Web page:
One initiative for funding developed by Te Hau Toka is “Connecting Communities”. Submissions are invited from community groups for funding up to $1,000 for events or activities that support community-led activities and events across Queenstown, Wānaka, Cromwell, and Te Anau/Fiordland which encourage people to find ways to connect, look after themselves and each other, and have some fun.  Te Hau Toka have just completed Round 4, and there are two more rounds to go.

In Round 4, Te Hau Toka Southern Lakes Wellbeing Group has supported 54 groups via its latest Connecting Communities funding round, with each receiving up to $1,000 to help facilitate community-led activities.  

Recipients included the Fiordland Community Kai volunteering initiative, Age Concern’s brain health seminar for over 65s, Cromwell Community House Christmas BBQ for vulnerable older residents, LUMA wellbeing workshops for schools, Happiness House gardening group materials, MINT Trust’s music therapy workshop for Central Otago people with intellectual disabilities, and Head Light Trust’s ‘Let's Chalk about Mental Health Queenstown’ project, as well as various cultural get-togethers and community Christmas events.  A full list is available online.

The next Connecting Communities funding round is 20 February to 2 March 2023. Eligible not-for-profit groups can apply for up to $1,000 including GST to support community-focused mental wellbeing initiatives. 
 
For more details about the fund or other Te Hau Toka initiatives, visit www.southernhealth.nz/tehautoka.
 
Read the media release here.

Listen to an update about the Te Hurihanga - Time for Change Programme

I was pleased to be able to provide an update about the great work that’s been happening, and what’s coming up on the Te Hurihanga – Time for Change programme last week on the Te Whatu Ora Southern Health slot on Otago Access Radio. You can listen to the seven minute podcast here.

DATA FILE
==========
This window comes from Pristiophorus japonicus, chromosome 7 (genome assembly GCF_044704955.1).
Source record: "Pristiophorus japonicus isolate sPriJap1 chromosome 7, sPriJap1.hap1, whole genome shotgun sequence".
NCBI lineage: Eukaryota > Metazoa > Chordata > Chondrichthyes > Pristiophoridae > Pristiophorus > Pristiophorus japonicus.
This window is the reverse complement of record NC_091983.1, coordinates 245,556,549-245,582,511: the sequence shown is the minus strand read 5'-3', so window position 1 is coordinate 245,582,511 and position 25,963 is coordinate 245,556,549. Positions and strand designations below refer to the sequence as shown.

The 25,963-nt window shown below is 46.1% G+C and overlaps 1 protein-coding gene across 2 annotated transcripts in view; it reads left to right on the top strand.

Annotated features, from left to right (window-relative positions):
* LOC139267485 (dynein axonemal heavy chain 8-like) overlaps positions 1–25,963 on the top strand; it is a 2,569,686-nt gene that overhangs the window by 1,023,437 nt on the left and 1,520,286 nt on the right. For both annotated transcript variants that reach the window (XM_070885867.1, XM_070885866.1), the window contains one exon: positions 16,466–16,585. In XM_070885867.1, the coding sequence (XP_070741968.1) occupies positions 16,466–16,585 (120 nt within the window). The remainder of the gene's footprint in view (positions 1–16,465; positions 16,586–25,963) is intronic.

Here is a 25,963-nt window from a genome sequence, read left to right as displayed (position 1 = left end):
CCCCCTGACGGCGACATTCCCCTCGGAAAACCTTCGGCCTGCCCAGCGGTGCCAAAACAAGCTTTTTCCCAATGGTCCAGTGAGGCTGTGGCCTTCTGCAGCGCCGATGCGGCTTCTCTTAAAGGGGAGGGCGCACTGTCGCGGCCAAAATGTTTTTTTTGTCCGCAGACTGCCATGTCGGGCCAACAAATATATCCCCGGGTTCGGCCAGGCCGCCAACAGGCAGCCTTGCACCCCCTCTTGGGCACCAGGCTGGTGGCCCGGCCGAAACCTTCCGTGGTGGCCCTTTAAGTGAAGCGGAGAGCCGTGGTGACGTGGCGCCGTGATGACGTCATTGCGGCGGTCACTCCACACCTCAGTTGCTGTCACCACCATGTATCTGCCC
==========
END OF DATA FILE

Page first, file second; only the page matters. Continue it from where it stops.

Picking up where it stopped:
An overview of Te Pae Tata - interim New Zealand Health Plan 

A milestone for New Zealand health reforms was the official release at the end of October of Te Pae Tata | interim New Zealand Health Plan.

Te Pae Tata has been developed to outline what we will do differently over the next two years to build the foundations of a sustainable and affordable, unified health system to better serve our communities.

This also includes support for, and encouragement of, greater growth in our healthcare workforce, addressing the current inequities, and improving health outcomes for all New Zealanders, but particularly Māori, Pacific people and Tāngata whaikaha | Disabled people.

Over the next two years you will see a focus on:
  • Developing better equity of health outcomes to deliver on improving pae ora for Māori, Pacific people, and Tāngata whaikaha | disabled people
  • Pae ora – Better health and wellbeing in our communities
  • Kahu Taurima – Maternity and the early years
  • Mate pukupuku – People living with cancer
  • Māuiuitanga taumaha – People living with chronic health conditions
  • Oranga hinengaro – People living with mental distress, illness and addiction
Read more about Te Pae Tata and the plan here

As an interim, two-year plan, Te Pae Tata is focused on ensuring the health system continues provide care to New Zealanders, while we start to implement the improvements in the way services are delivered and work toward the first full New Zealand Health Plan.

The development of the first full plan, for 2024-2027, will begin shortly, and be comprehensive and widely consulted with communities.

More information about Te Pae Tata is available on our Te Whatu Ora – Southern SharePoint page.
If you have any questions or would like to know more about Te Pae Tata | interim New Zealand Health Plan, please get in touch with us at healthtepaetata@health.govt.nz
 


Ngā mihi nui,

Toni